A controversial bill designed to allow some convicted sex offenders to one day remove their names from the state sex-offender registry is making its way through the state Assembly.
The bill passed in the state Senate largely due to strong support by law enforcement. But that may be changing. San Jose's high-powered police officers association will soon take a public stance on the bill, which the union president says puts the community at risk and doesn't help victims.
There are reportedly around 100,000 registered sex offenders on the state's online registry. Supporters of Senate Bill 421 want a tier system listing violent sex predators on the site for the rest of their lives; those who commit less serious crimes would be dropped after 10 years; and misdemeanor or nonviolent offenders would stop registering after 10 years.
POA President Paul Kelly says the categories are too broad and is not convinced so-called low-level sex offenders should be allowed off the list.
"You talk about someone who is convicted of child pornography in 10 years coming off the list," Kelly said. "You talk about an adult who has sex with a minor, or rape, is taken off the list in 10-20 years. It's a major problem."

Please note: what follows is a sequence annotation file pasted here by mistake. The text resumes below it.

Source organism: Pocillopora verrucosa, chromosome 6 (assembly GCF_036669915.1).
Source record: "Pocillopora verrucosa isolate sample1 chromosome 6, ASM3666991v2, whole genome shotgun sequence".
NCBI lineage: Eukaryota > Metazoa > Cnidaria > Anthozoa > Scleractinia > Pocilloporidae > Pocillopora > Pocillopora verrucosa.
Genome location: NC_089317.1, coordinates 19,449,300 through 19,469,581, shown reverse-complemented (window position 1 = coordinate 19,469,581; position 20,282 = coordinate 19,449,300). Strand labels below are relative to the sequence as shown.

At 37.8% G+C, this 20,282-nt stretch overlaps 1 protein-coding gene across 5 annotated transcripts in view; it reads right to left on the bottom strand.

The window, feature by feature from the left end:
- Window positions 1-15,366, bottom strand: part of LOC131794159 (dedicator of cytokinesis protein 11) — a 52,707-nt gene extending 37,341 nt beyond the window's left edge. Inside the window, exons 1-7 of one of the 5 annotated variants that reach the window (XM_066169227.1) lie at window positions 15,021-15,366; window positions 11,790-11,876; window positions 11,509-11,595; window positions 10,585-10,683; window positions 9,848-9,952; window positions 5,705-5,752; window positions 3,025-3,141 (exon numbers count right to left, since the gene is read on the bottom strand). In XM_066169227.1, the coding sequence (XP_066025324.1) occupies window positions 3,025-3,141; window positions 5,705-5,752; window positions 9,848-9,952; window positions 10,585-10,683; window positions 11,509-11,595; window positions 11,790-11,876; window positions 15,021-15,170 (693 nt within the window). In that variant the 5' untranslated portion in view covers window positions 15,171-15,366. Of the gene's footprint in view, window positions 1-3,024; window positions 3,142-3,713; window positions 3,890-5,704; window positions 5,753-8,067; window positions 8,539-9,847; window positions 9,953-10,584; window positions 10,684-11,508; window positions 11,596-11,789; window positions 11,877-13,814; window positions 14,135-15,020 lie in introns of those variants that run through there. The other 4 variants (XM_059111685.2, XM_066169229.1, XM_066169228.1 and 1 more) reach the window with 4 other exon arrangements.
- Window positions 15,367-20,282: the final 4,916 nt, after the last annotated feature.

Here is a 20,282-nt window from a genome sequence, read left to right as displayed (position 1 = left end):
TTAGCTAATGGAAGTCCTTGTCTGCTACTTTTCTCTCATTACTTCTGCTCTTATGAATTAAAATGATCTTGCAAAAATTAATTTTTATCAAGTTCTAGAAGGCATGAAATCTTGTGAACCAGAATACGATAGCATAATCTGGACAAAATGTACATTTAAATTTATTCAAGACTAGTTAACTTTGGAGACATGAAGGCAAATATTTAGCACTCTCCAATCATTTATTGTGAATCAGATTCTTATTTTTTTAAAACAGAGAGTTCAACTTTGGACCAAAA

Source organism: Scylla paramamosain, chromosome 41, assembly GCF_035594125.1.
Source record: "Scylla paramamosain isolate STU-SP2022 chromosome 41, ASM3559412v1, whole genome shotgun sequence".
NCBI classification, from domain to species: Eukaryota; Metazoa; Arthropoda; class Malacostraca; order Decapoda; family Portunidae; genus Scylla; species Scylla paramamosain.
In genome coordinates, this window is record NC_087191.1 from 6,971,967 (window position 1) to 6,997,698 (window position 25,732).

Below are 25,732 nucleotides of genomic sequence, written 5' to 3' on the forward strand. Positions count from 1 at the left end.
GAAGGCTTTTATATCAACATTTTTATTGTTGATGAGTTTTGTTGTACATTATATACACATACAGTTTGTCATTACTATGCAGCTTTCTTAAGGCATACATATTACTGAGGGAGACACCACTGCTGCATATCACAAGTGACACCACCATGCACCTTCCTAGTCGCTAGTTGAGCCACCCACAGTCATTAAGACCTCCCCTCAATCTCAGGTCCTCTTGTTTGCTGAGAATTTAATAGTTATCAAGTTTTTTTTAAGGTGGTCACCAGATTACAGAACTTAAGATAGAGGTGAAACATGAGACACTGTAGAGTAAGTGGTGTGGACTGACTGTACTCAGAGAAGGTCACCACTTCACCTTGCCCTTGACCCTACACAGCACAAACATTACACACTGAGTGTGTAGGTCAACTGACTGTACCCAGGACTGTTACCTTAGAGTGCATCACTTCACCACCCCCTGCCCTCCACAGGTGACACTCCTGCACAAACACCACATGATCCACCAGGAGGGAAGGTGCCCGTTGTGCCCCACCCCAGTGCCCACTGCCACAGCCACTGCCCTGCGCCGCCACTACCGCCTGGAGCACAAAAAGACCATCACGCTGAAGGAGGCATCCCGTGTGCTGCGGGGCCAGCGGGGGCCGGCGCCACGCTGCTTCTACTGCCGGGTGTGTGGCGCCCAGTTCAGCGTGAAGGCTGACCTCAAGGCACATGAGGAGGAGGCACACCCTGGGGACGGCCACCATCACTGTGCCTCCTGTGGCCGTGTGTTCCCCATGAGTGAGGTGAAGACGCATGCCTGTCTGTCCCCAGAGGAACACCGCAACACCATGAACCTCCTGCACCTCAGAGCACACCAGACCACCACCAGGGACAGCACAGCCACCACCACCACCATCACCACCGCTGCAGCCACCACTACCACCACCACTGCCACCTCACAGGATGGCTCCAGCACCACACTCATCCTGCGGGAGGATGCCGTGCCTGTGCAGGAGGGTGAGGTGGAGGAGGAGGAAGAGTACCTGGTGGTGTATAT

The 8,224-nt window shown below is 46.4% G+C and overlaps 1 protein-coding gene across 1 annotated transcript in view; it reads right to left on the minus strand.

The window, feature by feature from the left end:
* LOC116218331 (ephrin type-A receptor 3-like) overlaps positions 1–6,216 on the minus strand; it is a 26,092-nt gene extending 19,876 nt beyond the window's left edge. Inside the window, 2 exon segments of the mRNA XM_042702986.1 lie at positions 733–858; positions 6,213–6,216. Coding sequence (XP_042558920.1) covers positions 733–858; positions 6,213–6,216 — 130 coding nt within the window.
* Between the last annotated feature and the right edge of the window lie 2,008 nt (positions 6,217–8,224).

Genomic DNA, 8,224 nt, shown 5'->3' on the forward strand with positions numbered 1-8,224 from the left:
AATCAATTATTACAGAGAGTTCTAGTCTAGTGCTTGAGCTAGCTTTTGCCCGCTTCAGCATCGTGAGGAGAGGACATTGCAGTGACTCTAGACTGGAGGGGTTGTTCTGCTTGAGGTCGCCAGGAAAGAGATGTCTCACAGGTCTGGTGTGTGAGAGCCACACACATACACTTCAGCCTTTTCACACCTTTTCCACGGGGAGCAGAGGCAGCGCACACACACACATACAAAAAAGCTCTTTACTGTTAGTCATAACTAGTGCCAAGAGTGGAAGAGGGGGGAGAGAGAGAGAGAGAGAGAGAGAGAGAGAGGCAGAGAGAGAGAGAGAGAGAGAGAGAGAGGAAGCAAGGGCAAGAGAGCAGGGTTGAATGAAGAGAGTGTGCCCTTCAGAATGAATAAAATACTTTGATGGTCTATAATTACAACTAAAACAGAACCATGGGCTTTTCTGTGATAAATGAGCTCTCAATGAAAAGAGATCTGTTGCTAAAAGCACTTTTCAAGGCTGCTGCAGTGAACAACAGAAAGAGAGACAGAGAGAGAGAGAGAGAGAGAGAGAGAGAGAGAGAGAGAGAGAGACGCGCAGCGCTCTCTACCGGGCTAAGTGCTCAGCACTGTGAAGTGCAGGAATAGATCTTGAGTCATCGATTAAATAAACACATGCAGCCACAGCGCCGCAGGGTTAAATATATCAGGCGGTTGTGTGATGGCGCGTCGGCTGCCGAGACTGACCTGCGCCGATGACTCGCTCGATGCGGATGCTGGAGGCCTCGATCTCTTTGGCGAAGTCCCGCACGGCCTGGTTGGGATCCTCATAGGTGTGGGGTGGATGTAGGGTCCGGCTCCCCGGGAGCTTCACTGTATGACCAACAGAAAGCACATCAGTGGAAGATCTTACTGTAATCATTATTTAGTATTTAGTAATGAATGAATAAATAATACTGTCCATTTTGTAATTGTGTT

State Sen. Scott Weiner, who authored the bill, expressed disappointment. In a statement, Weiner told NBC Bay Area the current system burdens law enforcement with unnecessary work, tracking and monitoring low-level offenders with little or no risk of repeat offense, and the state "needs a system focusing on high-risk and violent offenders."
Kelly says the more people listed, with more information, the better.
"Whether it's him or her as a sex registrant, narco registrant, had been involved with gangs, whatever it is, it allows us to handle investigations on the street more efficiently," Kelly said. "And less people are hurt. It's that simple."
The POA board is expected to take a vote on its public stance early Tuesday morning and could become one of the first major law enforcement groups to reject the bill that was designed to help law enforcement.